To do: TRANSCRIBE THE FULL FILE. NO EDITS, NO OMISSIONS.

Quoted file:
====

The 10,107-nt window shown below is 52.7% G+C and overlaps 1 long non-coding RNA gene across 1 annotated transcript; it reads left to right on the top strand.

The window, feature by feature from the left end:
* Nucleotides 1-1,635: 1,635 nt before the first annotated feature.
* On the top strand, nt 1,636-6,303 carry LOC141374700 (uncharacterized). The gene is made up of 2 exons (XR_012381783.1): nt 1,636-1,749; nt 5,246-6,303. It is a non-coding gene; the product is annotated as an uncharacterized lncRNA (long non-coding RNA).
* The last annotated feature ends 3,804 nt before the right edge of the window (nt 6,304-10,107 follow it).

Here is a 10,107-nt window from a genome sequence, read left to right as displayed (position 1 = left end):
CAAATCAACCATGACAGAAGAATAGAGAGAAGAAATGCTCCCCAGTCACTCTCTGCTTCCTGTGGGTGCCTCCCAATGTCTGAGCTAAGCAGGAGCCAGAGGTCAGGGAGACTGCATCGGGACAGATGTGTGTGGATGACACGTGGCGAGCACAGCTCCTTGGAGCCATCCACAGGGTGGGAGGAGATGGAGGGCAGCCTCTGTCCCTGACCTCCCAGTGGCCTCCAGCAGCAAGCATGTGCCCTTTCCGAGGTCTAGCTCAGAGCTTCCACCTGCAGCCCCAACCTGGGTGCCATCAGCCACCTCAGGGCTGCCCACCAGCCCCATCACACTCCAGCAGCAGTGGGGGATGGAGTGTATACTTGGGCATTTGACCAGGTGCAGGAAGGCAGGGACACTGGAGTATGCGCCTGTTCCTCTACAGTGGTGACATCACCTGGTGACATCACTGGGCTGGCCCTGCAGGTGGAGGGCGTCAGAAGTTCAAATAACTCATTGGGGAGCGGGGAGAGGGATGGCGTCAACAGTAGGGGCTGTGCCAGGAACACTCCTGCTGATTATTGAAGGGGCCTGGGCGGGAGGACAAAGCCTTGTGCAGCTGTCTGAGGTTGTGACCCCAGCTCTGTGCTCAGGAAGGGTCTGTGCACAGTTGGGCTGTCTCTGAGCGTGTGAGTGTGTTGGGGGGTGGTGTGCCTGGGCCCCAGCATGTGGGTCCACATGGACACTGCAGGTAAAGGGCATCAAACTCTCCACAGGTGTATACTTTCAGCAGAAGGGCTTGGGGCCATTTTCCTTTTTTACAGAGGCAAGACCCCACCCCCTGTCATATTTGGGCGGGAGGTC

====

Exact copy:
The 10,107-nt window shown below is 52.7% G+C and overlaps 1 long non-coding RNA gene across 1 annotated transcript; it reads left to right on the top strand.

The window, feature by feature from the left end:
* Nucleotides 1-1,635: 1,635 nt before the first annotated feature.
* On the top strand, nt 1,636-6,303 carry LOC141374700 (uncharacterized). The gene is made up of 2 exons (XR_012381783.1): nt 1,636-1,749; nt 5,246-6,303. It is a non-coding gene; the product is annotated as an uncharacterized lncRNA (long non-coding RNA).
* The last annotated feature ends 3,804 nt before the right edge of the window (nt 6,304-10,107 follow it).

Here is a 10,107-nt window from a genome sequence, read left to right as displayed (position 1 = left end):
CAAATCAACCATGACAGAAGAATAGAGAGAAGAAATGCTCCCCAGTCACTCTCTGCTTCCTGTGGGTGCCTCCCAATGTCTGAGCTAAGCAGGAGCCAGAGGTCAGGGAGACTGCATCGGGACAGATGTGTGTGGATGACACGTGGCGAGCACAGCTCCTTGGAGCCATCCACAGGGTGGGAGGAGATGGAGGGCAGCCTCTGTCCCTGACCTCCCAGTGGCCTCCAGCAGCAAGCATGTGCCCTTTCCGAGGTCTAGCTCAGAGCTTCCACCTGCAGCCCCAACCTGGGTGCCATCAGCCACCTCAGGGCTGCCCACCAGCCCCATCACACTCCAGCAGCAGTGGGGGATGGAGTGTATACTTGGGCATTTGACCAGGTGCAGGAAGGCAGGGACACTGGAGTATGCGCCTGTTCCTCTACAGTGGTGACATCACCTGGTGACATCACTGGGCTGGCCCTGCAGGTGGAGGGCGTCAGAAGTTCAAATAACTCATTGGGGAGCGGGGAGAGGGATGGCGTCAACAGTAGGGGCTGTGCCAGGAACACTCCTGCTGATTATTGAAGGGGCCTGGGCGGGAGGACAAAGCCTTGTGCAGCTGTCTGAGGTTGTGACCCCAGCTCTGTGCTCAGGAAGGGTCTGTGCACAGTTGGGCTGTCTCTGAGCGTGTGAGTGTGTTGGGGGGTGGTGTGCCTGGGCCCCAGCATGTGGGTCCACATGGACACTGCAGGTAAAGGGCATCAAACTCTCCACAGGTGTATACTTTCAGCAGAAGGGCTTGGGGCCATTTTCCTTTTTTACAGAGGCAAGACCCCACCCCCTGTCATATTTGGGCGGGAGGTC